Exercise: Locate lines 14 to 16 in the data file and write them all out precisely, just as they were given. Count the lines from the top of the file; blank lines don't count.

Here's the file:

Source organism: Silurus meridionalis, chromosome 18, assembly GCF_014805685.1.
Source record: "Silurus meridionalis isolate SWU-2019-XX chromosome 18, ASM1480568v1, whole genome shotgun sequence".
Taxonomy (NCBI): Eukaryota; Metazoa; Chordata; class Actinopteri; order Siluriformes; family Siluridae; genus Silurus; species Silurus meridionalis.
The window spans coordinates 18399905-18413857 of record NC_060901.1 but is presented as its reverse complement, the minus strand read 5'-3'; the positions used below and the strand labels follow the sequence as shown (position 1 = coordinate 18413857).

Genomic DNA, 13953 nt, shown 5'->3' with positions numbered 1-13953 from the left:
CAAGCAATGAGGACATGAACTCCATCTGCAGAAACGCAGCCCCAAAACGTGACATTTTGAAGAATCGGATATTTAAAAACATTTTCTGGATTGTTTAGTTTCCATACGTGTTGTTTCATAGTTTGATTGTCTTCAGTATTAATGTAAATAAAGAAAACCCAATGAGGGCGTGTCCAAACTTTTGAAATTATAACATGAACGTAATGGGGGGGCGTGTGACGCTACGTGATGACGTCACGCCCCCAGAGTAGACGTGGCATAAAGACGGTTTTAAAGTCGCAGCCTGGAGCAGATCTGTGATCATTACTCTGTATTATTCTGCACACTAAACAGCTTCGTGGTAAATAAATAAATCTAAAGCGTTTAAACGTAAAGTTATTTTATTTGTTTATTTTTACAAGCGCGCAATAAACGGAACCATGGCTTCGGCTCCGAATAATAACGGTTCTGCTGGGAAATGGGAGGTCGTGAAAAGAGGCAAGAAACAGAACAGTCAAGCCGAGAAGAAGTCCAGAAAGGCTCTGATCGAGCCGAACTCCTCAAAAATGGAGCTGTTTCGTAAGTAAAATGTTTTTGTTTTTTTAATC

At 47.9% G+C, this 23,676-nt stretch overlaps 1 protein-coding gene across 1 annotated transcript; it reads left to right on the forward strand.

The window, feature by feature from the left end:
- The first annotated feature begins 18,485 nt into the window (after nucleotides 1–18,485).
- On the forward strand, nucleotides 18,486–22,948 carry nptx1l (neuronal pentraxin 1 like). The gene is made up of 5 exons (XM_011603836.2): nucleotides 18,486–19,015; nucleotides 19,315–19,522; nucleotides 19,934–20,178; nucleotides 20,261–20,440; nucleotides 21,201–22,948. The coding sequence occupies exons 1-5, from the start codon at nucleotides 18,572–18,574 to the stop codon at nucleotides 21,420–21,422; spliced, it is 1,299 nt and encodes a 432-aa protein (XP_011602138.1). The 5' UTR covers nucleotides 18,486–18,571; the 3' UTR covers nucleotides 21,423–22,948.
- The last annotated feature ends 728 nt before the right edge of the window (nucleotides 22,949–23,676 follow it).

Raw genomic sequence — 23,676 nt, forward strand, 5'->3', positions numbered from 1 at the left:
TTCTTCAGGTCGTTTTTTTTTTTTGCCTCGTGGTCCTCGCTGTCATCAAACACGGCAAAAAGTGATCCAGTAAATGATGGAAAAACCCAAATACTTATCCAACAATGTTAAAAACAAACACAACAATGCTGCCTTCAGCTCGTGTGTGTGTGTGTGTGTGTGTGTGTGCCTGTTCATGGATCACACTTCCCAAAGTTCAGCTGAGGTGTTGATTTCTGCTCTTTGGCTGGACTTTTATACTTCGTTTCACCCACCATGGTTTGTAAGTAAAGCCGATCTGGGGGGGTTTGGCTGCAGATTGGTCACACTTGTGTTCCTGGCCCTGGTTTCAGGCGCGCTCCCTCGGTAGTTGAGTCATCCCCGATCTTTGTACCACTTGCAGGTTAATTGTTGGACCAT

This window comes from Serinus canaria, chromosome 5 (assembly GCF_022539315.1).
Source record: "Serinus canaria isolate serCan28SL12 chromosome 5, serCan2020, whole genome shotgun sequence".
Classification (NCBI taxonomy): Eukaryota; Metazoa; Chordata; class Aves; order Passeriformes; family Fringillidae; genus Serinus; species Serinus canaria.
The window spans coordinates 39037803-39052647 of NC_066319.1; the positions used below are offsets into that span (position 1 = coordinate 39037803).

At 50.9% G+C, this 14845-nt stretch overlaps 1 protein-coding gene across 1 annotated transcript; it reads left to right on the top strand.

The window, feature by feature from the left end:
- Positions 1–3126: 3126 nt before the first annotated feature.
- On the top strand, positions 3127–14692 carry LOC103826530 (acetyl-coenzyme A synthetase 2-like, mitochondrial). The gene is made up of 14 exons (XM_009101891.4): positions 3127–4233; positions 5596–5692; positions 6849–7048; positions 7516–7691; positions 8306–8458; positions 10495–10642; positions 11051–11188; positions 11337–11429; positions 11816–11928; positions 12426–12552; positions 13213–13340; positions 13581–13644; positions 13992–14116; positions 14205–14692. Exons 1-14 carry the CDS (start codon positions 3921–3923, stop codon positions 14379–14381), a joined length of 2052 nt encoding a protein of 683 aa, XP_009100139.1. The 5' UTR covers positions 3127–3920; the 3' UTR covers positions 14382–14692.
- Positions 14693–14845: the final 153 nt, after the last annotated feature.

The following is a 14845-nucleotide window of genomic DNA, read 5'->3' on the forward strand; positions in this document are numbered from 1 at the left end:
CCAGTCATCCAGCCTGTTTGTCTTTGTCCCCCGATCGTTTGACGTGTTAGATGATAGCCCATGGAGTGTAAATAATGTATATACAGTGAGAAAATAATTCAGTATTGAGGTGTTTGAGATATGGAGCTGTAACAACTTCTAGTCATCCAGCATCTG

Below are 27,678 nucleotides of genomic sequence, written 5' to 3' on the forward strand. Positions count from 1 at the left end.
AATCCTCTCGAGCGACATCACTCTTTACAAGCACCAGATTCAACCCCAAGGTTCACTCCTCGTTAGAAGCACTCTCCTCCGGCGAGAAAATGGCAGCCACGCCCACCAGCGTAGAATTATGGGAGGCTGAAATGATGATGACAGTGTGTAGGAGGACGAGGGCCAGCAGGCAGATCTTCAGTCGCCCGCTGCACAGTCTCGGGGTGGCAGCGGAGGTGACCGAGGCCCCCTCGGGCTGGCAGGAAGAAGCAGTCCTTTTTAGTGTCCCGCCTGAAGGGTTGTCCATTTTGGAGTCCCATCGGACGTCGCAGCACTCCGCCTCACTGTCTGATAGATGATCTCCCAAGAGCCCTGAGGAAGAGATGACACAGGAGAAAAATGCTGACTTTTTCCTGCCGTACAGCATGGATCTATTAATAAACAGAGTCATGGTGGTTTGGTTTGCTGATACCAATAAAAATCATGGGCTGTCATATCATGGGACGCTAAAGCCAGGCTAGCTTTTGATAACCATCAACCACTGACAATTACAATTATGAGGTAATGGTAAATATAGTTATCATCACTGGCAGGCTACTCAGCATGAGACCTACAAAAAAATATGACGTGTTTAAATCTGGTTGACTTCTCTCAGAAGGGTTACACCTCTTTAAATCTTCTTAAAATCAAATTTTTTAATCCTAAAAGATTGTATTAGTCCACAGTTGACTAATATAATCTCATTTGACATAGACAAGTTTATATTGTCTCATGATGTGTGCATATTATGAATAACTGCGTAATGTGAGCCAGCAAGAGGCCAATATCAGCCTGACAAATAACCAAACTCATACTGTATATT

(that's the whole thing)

This window comes from Serinus canaria, chromosome 5 (assembly GCF_022539315.1).
Source record: "Serinus canaria isolate serCan28SL12 chromosome 5, serCan2020, whole genome shotgun sequence".
Classification (NCBI taxonomy): Eukaryota; Metazoa; Chordata; class Aves; order Passeriformes; family Fringillidae; genus Serinus; species Serinus canaria.